In 2013, more than 70,000 recreational boaters called BoatUS Towing Services for routine on the water assistance. Engine breakdowns, running out of gas or running aground were typical requests. However, the captains across the nation who helm the 600 red towboats of the TowBoatUS and Vessel Assist fleets are sometimes put in the center of life-threatening emergencies. The on the water boat towing service recently honored four of its towing captains for their life-saving efforts at a ceremony capping off the annual BoatUS Towing Services conference held in Clearwater Beach, FL.
(L to R) BoatUS Vice President Public Affairs Scott Croft, TowBoatUS Yonkers Captain Daniel Higgins, TowBoatUS Beaufort Captain Lee Sykes, BoatUS CEO Brian Wesselman.
The captains were honored with 'Woody Pollack' awards, named after a well-respected towboat captain in the fleet who died at an early age. 'Our guys are not in the rescue business, but their actions save others,' said BoatUS Vice President and Director of Towing Services Adam Wheeler. 'We are very proud of them.' Here are the details on the incidents:
Captain George Farrell and Captain Daniel Higgins of TowBoatUS Yonkers, New York: It was a cold Sunday evening in January. Watching his single engine plane quickly fill up with icy water and unsure if he would survive, student pilot Christopher Smidt made two phone calls. The second was to 911. The first was to his wife, Karen.
'We crashed in the Hudson River and the plane is taking on water,' Smidt was quoted in a Yonkers Daily Voice. 'Tell the kids I love them. I have to go.' After an engine failure and successful water landing, Smidt's plane sat on the Hudson River, just 200 yards off shore of Yonkers, New York, and he instantly knew that any plans of swimming to safety would be impossible. At about the same time a 911 dispatcher was talking Smidt and his flight instructor into walking out on the wing of their sinking plane, a few miles away Captain George Farrell of TowBoatUS Yonkers got a phone call asking if his towboat was in the water and available to respond.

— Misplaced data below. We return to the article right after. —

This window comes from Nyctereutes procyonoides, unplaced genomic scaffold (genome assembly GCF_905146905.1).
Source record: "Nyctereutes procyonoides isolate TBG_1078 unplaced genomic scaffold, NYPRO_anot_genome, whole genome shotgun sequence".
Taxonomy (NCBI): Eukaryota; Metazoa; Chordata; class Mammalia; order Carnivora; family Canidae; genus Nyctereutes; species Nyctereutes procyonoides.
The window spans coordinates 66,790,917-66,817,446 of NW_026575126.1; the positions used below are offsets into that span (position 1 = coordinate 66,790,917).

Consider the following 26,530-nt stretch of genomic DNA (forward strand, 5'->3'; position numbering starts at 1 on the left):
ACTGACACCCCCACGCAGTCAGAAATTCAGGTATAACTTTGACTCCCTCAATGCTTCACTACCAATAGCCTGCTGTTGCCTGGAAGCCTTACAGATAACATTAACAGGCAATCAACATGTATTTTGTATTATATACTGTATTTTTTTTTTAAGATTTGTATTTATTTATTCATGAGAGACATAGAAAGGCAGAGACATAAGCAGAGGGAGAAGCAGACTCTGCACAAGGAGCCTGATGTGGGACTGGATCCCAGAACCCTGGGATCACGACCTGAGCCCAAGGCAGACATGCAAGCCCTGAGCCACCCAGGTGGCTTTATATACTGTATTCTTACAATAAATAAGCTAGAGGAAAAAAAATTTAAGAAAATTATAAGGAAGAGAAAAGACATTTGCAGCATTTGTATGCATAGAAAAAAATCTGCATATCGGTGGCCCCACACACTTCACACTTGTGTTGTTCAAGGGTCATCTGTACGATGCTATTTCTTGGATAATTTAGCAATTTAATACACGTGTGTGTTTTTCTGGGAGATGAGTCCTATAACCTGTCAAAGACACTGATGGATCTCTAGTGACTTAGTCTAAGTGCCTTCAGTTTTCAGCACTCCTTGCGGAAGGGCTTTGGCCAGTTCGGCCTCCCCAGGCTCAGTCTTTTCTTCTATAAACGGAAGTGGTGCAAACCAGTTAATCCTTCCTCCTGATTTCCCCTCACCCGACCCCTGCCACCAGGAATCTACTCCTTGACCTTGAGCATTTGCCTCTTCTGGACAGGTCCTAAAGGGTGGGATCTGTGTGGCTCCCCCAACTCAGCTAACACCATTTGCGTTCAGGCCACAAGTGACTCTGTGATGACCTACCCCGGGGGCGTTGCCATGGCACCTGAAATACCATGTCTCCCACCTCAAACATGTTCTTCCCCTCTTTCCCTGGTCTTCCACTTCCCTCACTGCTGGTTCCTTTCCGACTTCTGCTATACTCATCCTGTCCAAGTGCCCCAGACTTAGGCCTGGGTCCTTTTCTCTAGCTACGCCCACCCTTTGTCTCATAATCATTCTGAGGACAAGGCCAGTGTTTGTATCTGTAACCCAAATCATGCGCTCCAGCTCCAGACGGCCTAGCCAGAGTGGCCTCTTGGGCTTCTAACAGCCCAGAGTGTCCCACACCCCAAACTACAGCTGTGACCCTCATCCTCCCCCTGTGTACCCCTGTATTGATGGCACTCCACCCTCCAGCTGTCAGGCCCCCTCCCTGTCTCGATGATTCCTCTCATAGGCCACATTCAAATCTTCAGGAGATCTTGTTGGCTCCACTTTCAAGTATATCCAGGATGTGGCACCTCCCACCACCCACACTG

Farrell, a retired Yonkers Police detective told authorities that due to recent ice conditions it was hauled, and instead offered up a steel-hulled Hudson River Pilot Boat. Farrell was soon joined by TowBoatUS Captain and Yonkers Police Officer Danny Higgins, and his son, Danny Jr. Along with some additional off-duty officers, the small group raced to the marina to depart.
As the lines were lifted on the Pilot Boat and it headed out into the dark night with 32-degree water temperatures, Captain Farrell supervised deck and lookout positions. With everyone's eyes peeled, the boat's spotlight swept across the dark ice flows, and soon a shout was heard. It was Smidt.
In the swift ebb tide, Capt. Higgins deftly piloted the rescue boat to Smidt, who was safety brought aboard. However, the plane's flight instructor was unresponsive at first, unable to grab the ring buoy when it was tossed to her. Rescuers were finally able to get her safely aboard as well, and both were rushed to the hospital. Smidt and his flight instructor were discharged the following day and fully recovered.
Captain Lee Sykes and Captain Grey Williams of TowBoatUS Beaufort, North Carolina: 'I'm 42 years old and that's the most scared I have ever been in my life,' said William Blandford in a WCTI News 12 interview.
The Greenville NC resident is describing the morning of a fishing trip last April, when just before 9:00AM while fishing with a co-worker 11-miles off the Beaufort inlet, Blandford's 30-foot, twin outboard sportfish began to take on water. Without being able to pinpoint the leak, the men were soon in waist-deep in Atlantic seawater. 'Out there by yourself, with a boat full of water, you really don't think you are going to make it back,' said Blandford.
TowBoatUS Beaufort Dispatch center overheard Blandford's VHF radio distress call and Captain Lee Sykes and Captain Grey Williams of TowBoatUS Beaufort immediately responded. Both TowBoatUS Beaufort and a 47-foot USCG motor lifeboat arrived at the stricken vessel just before 11:00AM.
Pumps were brought aboard. But it was too late. Filled with thousands of pounds of cold seawater, the sportfish rolled. Complicating matters was US Coast Guard rescuer who was swept overboard by a large wave. The young Coast Guardsman's foot became entangled on dock lines, dragging him under with the sinking boat.
Captains Grey and Sykes rushed to help in the five-foot seas. In the rough water, Grey was able to cut the young man free - eventually cutting off his boot - to safely separate him from the tangle of dock line, while Sykes helped stabilize the wreckage and free the Coast Guard vessel. The Coast Guard took Blandford and his co-worker safely back to port.